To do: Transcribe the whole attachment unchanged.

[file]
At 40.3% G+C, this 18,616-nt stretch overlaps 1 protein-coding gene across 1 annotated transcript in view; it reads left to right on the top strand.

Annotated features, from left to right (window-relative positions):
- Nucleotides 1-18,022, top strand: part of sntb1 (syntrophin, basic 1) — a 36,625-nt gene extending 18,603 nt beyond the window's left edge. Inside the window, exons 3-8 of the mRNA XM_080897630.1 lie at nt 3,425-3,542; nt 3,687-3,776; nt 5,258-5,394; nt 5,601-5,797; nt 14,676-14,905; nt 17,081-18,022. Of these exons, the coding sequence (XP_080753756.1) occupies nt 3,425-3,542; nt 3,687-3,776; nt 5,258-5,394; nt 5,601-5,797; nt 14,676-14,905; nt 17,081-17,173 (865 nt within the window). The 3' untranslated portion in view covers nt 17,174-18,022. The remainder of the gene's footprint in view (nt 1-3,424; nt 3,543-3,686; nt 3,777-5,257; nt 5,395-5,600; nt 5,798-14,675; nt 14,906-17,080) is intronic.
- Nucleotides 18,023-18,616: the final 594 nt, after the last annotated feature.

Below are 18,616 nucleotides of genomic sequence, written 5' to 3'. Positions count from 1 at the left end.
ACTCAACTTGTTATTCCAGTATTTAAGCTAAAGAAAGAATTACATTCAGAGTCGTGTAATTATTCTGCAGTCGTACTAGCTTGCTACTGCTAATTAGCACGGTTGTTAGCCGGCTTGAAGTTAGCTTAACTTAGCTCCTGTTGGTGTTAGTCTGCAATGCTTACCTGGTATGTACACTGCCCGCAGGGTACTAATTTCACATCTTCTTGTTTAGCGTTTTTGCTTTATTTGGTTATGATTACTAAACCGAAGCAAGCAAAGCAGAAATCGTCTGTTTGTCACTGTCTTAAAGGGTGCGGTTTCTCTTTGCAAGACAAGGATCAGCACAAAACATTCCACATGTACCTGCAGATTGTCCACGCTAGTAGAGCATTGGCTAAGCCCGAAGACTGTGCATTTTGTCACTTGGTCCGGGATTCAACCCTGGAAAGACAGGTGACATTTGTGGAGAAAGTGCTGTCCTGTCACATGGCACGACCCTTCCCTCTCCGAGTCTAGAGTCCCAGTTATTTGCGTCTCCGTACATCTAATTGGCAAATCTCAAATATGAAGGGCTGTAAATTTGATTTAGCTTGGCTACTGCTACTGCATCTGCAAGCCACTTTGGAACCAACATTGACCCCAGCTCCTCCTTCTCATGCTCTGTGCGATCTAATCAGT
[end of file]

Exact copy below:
At 40.3% G+C, this 18,616-nt stretch overlaps 1 protein-coding gene across 1 annotated transcript in view; it reads left to right on the top strand.

Annotated features, from left to right (window-relative positions):
- Nucleotides 1-18,022, top strand: part of sntb1 (syntrophin, basic 1) — a 36,625-nt gene extending 18,603 nt beyond the window's left edge. Inside the window, exons 3-8 of the mRNA XM_080897630.1 lie at nt 3,425-3,542; nt 3,687-3,776; nt 5,258-5,394; nt 5,601-5,797; nt 14,676-14,905; nt 17,081-18,022. Of these exons, the coding sequence (XP_080753756.1) occupies nt 3,425-3,542; nt 3,687-3,776; nt 5,258-5,394; nt 5,601-5,797; nt 14,676-14,905; nt 17,081-17,173 (865 nt within the window). The 3' untranslated portion in view covers nt 17,174-18,022. The remainder of the gene's footprint in view (nt 1-3,424; nt 3,543-3,686; nt 3,777-5,257; nt 5,395-5,600; nt 5,798-14,675; nt 14,906-17,080) is intronic.
- Nucleotides 18,023-18,616: the final 594 nt, after the last annotated feature.

Below are 18,616 nucleotides of genomic sequence, written 5' to 3'. Positions count from 1 at the left end.
ACTCAACTTGTTATTCCAGTATTTAAGCTAAAGAAAGAATTACATTCAGAGTCGTGTAATTATTCTGCAGTCGTACTAGCTTGCTACTGCTAATTAGCACGGTTGTTAGCCGGCTTGAAGTTAGCTTAACTTAGCTCCTGTTGGTGTTAGTCTGCAATGCTTACCTGGTATGTACACTGCCCGCAGGGTACTAATTTCACATCTTCTTGTTTAGCGTTTTTGCTTTATTTGGTTATGATTACTAAACCGAAGCAAGCAAAGCAGAAATCGTCTGTTTGTCACTGTCTTAAAGGGTGCGGTTTCTCTTTGCAAGACAAGGATCAGCACAAAACATTCCACATGTACCTGCAGATTGTCCACGCTAGTAGAGCATTGGCTAAGCCCGAAGACTGTGCATTTTGTCACTTGGTCCGGGATTCAACCCTGGAAAGACAGGTGACATTTGTGGAGAAAGTGCTGTCCTGTCACATGGCACGACCCTTCCCTCTCCGAGTCTAGAGTCCCAGTTATTTGCGTCTCCGTACATCTAATTGGCAAATCTCAAATATGAAGGGCTGTAAATTTGATTTAGCTTGGCTACTGCTACTGCATCTGCAAGCCACTTTGGAACCAACATTGACCCCAGCTCCTCCTTCTCATGCTCTGTGCGATCTAATCAGT